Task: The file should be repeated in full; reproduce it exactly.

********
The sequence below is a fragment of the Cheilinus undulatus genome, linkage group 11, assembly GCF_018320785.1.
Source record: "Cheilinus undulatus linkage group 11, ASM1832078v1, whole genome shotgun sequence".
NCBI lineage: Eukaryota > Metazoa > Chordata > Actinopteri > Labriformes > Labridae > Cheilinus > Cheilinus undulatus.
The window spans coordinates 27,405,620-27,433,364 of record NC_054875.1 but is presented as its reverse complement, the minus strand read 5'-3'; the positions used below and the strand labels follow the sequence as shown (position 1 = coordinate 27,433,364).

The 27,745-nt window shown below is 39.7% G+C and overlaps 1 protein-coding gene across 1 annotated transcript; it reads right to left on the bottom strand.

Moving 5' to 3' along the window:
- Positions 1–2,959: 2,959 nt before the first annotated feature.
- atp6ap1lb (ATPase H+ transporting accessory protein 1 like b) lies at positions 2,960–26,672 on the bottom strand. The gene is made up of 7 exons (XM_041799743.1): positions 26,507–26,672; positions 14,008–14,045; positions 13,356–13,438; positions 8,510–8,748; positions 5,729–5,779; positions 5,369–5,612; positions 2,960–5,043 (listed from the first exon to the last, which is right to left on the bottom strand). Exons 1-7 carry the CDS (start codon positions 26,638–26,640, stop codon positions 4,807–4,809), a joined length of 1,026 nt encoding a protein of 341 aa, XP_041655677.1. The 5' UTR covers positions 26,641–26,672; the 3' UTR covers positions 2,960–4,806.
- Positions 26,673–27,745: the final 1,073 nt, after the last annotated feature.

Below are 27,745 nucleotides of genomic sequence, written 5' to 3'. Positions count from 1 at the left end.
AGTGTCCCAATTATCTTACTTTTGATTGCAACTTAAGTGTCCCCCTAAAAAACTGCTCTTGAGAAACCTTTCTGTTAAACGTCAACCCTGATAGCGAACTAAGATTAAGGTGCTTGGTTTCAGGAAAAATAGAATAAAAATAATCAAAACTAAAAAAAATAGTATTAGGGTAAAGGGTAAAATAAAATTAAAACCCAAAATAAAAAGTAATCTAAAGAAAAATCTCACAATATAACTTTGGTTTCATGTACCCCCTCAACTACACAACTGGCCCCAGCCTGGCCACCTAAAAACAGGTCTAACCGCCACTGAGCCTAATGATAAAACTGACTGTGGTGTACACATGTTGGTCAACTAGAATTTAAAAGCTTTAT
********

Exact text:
The sequence below is a fragment of the Cheilinus undulatus genome, linkage group 11, assembly GCF_018320785.1.
Source record: "Cheilinus undulatus linkage group 11, ASM1832078v1, whole genome shotgun sequence".
NCBI lineage: Eukaryota > Metazoa > Chordata > Actinopteri > Labriformes > Labridae > Cheilinus > Cheilinus undulatus.
The window spans coordinates 27,405,620-27,433,364 of record NC_054875.1 but is presented as its reverse complement, the minus strand read 5'-3'; the positions used below and the strand labels follow the sequence as shown (position 1 = coordinate 27,433,364).

The 27,745-nt window shown below is 39.7% G+C and overlaps 1 protein-coding gene across 1 annotated transcript; it reads right to left on the bottom strand.

Moving 5' to 3' along the window:
- Positions 1–2,959: 2,959 nt before the first annotated feature.
- atp6ap1lb (ATPase H+ transporting accessory protein 1 like b) lies at positions 2,960–26,672 on the bottom strand. The gene is made up of 7 exons (XM_041799743.1): positions 26,507–26,672; positions 14,008–14,045; positions 13,356–13,438; positions 8,510–8,748; positions 5,729–5,779; positions 5,369–5,612; positions 2,960–5,043 (listed from the first exon to the last, which is right to left on the bottom strand). Exons 1-7 carry the CDS (start codon positions 26,638–26,640, stop codon positions 4,807–4,809), a joined length of 1,026 nt encoding a protein of 341 aa, XP_041655677.1. The 5' UTR covers positions 26,641–26,672; the 3' UTR covers positions 2,960–4,806.
- Positions 26,673–27,745: the final 1,073 nt, after the last annotated feature.

Below are 27,745 nucleotides of genomic sequence, written 5' to 3'. Positions count from 1 at the left end.
AGTGTCCCAATTATCTTACTTTTGATTGCAACTTAAGTGTCCCCCTAAAAAACTGCTCTTGAGAAACCTTTCTGTTAAACGTCAACCCTGATAGCGAACTAAGATTAAGGTGCTTGGTTTCAGGAAAAATAGAATAAAAATAATCAAAACTAAAAAAAATAGTATTAGGGTAAAGGGTAAAATAAAATTAAAACCCAAAATAAAAAGTAATCTAAAGAAAAATCTCACAATATAACTTTGGTTTCATGTACCCCCTCAACTACACAACTGGCCCCAGCCTGGCCACCTAAAAACAGGTCTAACCGCCACTGAGCCTAATGATAAAACTGACTGTGGTGTACACATGTTGGTCAACTAGAATTTAAAAGCTTTAT